Music has been a channel for expressing emotion, thought, and perspective for as long as it has been around, so it shouldn’t come as a surprise that music and politics have been for centuries. 

Protest music in the U.S. got its start, as expected, during the Revolutionary War. “Free America” was a hymn written by Joseph Warren as a call to action to American soldiers, warning them not to let America meet the same fate as Athens and Rome. “Yankee Doodle,” sung by British soldiers to mock their opponents, was co-opted ironically by American soldiers and remains one of the most well-known children’s songs today. 

The Civil War saw its own share of protest music, like “John Brown’s Body,” a marching song sung by Union soldiers about abolitionist John Brown and his execution at the hands of Confederates. There were, of course, peace songs, like Will S. Hayes’ song “Let Us Have Peace” and “The Last Fierce Charge,” by Warde Ford, but more often than not these songs expressed frustration rather than hope.

The first widely known protest songs, however, came from enslaved African American people. They were most often hymns, or spirituals, with themes of escape, used as an opportunity for gathering and community. The lyrics of “Go Down, Moses” told the story of the Israelite’s escape from Egypt and resonated heavily with the slaves struggling for freedom and equality. It’s even said that Harriet Tubman used this song as a code during her operation of the underground railroad, containing instructions on where to meet, go, and how to escape. 

The genres of Jazz, Blues, and Soul were pioneered by young black communities, taking many elements from gospel music and the hymns sung by the enslaved people. One of the most notable examples of protest in Jazz is Billie Holiday’s “Strange Fruit,” a haunting song about lynchings in the South. Her song proved, for perhaps for the first time, that protest did not have to be propaganda but could function as art in and of itself. Nina Simone sang “Mississippi, Goddamn” about the bombing of an Alabama church, which went on to function as an anthem for civil-rights activists at the time. Marvin Gaye and Sam Cook both wrote politically charged songs of their own during this time. It was hard not to – their entire lives were political by nature. 

The advent of electronic music recording propelled folk to the forefront of the American consciousness during the Great Depression and World War II. Woody Guthrie, quite possibly the most famous folk artist of them all, wrote songs like “This Land is Your Land” – a direct response to the overplaying of Irving Berlin’s “God Bless America” – and “Ain’t Got No Home.” A few decades later came Bob Dylan. Although he attempted to distance himself from the role of a political leader, his songs were used throughout the nation by civil-rights and Vietnam War protesters. Woodstock, dubbed a festival of “3 days of peace and music” was a festival entirely of and for the counterculture generation, with many artists, like Joan Baez and Janis Joplin, using their stages to speak out against events at the time. 

Although the American political climate had cooled significantly in the years after the Vietnam war, protest songs were now being written about broader discontent rather than singular issues. Artists like Green Day and Bright Eyes railed against the Bush administration and the Iraq War. Rage Against the Machine sang about colonial sentiments in modern America, while bands like The Dead Kennedys sang songs about the rising Neo-Nazi movement.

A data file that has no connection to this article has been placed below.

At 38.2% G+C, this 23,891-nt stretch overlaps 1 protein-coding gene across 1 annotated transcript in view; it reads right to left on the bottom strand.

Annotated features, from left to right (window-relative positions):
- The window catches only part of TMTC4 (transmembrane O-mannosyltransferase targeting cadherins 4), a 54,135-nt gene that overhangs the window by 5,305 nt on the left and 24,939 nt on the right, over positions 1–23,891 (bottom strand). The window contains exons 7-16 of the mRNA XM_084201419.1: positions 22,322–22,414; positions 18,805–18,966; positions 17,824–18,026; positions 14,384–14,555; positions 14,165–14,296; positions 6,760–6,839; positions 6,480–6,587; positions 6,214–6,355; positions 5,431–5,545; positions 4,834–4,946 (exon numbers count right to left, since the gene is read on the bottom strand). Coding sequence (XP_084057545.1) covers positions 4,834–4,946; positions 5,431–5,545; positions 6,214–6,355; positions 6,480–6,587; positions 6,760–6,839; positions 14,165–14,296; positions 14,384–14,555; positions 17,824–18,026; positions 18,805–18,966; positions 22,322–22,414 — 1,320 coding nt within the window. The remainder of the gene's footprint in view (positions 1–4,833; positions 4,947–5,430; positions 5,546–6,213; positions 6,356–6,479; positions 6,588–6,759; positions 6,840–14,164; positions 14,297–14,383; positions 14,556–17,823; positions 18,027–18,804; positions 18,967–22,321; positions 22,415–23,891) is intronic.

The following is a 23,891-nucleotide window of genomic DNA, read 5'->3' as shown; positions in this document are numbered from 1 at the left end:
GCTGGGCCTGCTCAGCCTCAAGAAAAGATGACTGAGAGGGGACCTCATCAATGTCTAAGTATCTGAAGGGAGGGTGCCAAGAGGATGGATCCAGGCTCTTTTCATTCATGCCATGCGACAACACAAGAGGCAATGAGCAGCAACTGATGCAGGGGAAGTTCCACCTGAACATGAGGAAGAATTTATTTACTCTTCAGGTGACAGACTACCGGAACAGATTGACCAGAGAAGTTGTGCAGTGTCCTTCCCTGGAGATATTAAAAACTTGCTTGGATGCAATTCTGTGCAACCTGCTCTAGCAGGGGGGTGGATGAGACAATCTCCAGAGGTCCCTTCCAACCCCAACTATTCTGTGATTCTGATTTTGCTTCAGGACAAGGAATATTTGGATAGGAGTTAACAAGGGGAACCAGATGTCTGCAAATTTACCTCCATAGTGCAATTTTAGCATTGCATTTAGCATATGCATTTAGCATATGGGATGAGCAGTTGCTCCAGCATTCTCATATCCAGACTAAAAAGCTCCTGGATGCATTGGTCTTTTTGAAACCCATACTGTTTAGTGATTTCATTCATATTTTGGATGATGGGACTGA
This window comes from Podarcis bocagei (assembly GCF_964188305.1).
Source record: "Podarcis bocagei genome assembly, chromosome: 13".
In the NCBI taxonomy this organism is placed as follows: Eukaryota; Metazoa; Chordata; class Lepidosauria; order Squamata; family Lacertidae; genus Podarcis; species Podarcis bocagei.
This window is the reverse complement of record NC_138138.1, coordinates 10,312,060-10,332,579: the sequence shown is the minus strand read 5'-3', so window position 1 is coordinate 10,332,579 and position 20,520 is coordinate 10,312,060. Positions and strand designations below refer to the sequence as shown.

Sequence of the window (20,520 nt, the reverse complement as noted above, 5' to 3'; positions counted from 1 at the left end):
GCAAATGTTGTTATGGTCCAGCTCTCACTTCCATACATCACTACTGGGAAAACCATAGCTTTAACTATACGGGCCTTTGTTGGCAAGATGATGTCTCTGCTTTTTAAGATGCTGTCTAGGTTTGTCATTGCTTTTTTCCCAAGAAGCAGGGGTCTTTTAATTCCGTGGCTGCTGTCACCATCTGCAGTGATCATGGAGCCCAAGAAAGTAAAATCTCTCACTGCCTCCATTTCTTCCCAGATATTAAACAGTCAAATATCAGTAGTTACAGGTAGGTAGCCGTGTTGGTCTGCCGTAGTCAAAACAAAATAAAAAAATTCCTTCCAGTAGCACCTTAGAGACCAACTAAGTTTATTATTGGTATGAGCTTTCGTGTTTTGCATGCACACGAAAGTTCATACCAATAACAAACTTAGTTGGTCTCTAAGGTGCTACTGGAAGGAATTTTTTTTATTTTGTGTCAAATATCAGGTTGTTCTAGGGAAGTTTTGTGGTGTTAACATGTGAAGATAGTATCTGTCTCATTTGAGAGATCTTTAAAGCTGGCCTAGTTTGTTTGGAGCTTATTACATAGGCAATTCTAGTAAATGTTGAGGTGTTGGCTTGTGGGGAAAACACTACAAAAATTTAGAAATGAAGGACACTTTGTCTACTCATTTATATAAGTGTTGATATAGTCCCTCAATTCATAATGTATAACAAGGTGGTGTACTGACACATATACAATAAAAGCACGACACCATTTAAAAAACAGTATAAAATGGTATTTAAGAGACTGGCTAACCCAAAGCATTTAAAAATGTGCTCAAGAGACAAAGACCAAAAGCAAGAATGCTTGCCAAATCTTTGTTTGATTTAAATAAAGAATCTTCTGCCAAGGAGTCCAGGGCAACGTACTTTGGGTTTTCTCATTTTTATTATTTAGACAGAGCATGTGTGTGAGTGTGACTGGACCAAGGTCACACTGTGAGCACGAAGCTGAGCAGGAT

In the ’90s, the Riot Grrrls yelled in defense of young feminists everywhere, and although the movement fizzled out by the turn of the century, their legacy can still be seen in feminist bands today. 

Rappers in the ’80s and ’90s, like Tupac and NWA, wrote songs that denounced the police brutality they saw so often in their neighborhoods. Public Enemy wrote “Fight The Power” about the continuing civil rights struggle. 

Today, with the rise in popularity of social media, it’s easier than ever to share protest songs. Childish Gambino’s “This Is America,” Kendrick Lamar’s “Alright” (which is being played at Black Lives Matter protests to this day), A Tribe Called Quest’s “We the People,” and Beyonce’s “Formation” are all fantastic examples of the way that social media alone can drive the popularity of this kind of music. It isn’t just the Black struggle – Lady Gaga wrote “Born This Way” as an anthem for the LGBT community, which itself has a long and rich history of using music to speak about the cause.

Contemporary protests (such as BLM demonstrations) still use call and response chants to rally themselves, just as was done decades and centuries before. Bands and artists are speaking out against the use of their songs in political campaigns that they don’t align with, lending weight to the idea that music and politics are, at least in part, intertwined. Even having a seemingly innocuous song aligned with a certain party makes it political, and with the ability for videos to go viral overnight, artists are having to watch out for any tacit endorsements they might be making.

In this day and age, our lives are hardly unpolitical as they are. If you have a cause that you’re passionate about, music could be one of the most natural and impactful ways you have of making a statement – there are already scores of albums being released about the experience during quarantine and the feelings arising from that. There’s no way to know what the politics of the future may bring about in the music world (and vice versa) but at least we can be certain it will matter.

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